Monday, September 14, 2009

Good Advice

So in describing my race yesterday to a client, she gave me some really good, albeit unexpected advice. I've been working with her for a few years now, and we know one another well, so I give what she says a good listen.

In so many words, she said that I'm afraid of winning. At first I was a bit taken back, saying to myself, "I've won races before, that can't be it", but soon her explanation made sense. Being that both her sons are swimmers, she takes a lot of interest in my races. The reoccurring theme in all my "race reports" to her, seem to be that something either the night, day, or week before went wrong. Either it was a girlfriend thing, not getting enough sleep, drinking a couple beers, etc. The major point she made was that I seem to sabotage myself before the race even begins. I work hard and train my balls off (my words, not hers!) and go ahead to ruin it with a dumb decision in the last 12-24 hours before the race.

After giving it some thought, I realized she was right. I think in an attempt to trick myself into relaxing the day and night before a race, I approach it as if it's no big deal. In effect, I take myself out of the game before I even begin.

I think I do this for two reasons. First, I believe it will allow me to perform better and be less of a headcase on race day. Interestingly, it actually has the opposite effect. And secondly, I think that on a subconscious level, I do this because it's a built in excuse. In other words, I'm afraid to "not be good enough" on any day, so I build in these "events" before the race to have something to blame a poor performance on. What I need to realize, as she put it, is that I have all the tools and all the talent. I'm good at this, and can be even better. I need to approach the final 12-24 hours before a race just like I do the 6 months before a race. Professionalism all the way. After the race is the time for beers and pizza, not the night before.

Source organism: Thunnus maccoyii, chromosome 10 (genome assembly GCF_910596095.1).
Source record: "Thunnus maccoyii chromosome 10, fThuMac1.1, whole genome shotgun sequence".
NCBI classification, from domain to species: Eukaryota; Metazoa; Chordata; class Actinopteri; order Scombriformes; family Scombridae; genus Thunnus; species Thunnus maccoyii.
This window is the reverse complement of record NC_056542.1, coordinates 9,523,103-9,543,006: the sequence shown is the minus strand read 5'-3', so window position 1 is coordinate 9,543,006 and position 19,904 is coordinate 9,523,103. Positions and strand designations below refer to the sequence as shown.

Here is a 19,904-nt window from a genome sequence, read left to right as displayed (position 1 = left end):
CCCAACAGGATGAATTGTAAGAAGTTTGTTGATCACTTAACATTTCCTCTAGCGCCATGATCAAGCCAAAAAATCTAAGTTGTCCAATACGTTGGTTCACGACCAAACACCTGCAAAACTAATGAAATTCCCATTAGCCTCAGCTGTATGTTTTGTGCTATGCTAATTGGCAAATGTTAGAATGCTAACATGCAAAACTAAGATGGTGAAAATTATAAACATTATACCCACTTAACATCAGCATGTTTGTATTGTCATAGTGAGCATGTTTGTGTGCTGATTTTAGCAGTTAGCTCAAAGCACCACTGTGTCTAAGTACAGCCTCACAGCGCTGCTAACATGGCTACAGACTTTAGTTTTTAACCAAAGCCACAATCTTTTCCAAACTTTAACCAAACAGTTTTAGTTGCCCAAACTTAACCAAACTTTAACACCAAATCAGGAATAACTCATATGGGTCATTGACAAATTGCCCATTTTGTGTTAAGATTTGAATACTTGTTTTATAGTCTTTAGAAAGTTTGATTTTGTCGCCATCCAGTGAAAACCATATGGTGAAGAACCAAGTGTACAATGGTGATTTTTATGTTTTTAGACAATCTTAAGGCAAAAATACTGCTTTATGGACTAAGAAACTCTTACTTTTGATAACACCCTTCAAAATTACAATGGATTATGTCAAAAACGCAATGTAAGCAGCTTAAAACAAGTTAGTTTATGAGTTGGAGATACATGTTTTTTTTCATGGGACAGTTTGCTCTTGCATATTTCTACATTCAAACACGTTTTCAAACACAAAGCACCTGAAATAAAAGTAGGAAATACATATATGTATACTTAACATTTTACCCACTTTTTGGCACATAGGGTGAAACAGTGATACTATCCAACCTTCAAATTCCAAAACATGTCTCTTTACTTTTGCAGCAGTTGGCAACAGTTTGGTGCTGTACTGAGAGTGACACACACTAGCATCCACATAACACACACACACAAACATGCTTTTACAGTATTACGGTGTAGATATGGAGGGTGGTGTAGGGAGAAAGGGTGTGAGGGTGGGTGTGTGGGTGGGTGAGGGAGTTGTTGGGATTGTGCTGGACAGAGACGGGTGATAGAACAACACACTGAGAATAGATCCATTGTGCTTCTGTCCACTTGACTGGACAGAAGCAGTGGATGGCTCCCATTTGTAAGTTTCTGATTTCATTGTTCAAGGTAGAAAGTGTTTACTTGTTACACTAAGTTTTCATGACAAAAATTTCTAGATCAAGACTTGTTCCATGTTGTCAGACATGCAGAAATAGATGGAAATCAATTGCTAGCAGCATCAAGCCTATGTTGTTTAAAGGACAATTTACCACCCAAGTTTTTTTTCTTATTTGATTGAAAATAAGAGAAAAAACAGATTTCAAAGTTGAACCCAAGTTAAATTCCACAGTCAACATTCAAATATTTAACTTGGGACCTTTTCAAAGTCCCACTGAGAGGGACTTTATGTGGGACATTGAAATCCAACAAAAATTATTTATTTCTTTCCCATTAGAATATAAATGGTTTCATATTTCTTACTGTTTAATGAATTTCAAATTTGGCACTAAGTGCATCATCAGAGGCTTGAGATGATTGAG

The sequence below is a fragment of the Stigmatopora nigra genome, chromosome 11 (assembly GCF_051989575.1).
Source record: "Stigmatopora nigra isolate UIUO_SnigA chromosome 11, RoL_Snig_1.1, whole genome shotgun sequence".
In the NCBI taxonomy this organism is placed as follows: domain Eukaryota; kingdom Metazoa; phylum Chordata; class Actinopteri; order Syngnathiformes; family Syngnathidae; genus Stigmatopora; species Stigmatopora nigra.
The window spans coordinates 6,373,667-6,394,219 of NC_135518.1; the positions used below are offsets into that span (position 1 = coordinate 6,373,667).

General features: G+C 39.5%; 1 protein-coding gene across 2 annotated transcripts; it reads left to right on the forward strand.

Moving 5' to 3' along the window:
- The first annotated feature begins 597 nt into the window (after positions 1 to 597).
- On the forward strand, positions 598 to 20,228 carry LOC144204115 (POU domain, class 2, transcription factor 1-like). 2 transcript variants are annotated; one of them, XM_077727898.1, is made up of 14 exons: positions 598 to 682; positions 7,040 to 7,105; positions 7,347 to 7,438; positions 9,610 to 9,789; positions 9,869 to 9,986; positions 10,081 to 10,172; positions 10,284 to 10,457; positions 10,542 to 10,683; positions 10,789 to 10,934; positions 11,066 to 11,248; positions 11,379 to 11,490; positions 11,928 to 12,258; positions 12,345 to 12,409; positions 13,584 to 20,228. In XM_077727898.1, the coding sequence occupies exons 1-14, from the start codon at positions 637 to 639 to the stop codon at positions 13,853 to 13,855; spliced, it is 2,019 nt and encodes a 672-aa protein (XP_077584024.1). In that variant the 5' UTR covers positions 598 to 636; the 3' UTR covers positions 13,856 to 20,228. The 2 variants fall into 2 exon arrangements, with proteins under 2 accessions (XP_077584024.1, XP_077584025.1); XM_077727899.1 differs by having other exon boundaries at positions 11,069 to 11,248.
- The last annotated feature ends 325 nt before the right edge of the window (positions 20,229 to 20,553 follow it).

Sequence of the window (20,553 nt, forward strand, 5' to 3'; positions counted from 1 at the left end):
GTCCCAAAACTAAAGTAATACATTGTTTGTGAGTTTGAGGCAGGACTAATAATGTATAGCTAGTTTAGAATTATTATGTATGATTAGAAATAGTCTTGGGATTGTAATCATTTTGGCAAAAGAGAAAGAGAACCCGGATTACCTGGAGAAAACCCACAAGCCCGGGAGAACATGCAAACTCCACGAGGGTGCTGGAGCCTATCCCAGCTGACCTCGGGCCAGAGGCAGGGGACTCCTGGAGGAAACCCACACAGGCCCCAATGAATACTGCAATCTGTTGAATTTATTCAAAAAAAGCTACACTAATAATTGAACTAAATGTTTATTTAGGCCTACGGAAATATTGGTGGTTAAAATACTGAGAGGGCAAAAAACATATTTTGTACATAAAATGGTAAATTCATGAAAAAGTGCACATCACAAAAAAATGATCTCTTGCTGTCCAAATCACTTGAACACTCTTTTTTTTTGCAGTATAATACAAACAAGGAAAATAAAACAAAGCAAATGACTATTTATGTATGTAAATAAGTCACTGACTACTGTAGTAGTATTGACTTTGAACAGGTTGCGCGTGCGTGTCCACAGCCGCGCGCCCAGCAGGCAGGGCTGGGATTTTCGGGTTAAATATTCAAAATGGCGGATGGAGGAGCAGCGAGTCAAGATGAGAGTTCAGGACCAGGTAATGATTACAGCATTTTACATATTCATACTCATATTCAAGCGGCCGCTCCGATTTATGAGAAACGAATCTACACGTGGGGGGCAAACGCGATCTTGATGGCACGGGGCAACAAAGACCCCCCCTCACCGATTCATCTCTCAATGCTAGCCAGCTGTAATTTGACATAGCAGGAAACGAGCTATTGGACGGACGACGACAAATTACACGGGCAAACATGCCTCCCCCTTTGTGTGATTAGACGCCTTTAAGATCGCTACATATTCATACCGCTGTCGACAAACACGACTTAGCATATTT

I've always thought that I wasn't afraid to fail. I always thought that failure was an option because it's through our failures that we learn to be better. It's an easy thought to have, but what really matters is whether or not we truly believe that. I honestly believe that the best athletes, performers, etc. are the ones that have no reservations to fail. Sure it sucks and it's definitely not the goal, but if it happens, so what, try again-and again, and again, and again until you achieve what you set out to do.

The saying about Benjamin Franklin is so cliche, but it's right. In developing the light bulb, he didn't fail thousands of times, he just discovered ways NOT to make a light bulb.

Failure is only failure if you don't try again. I'm not gonna be afraid to try again.

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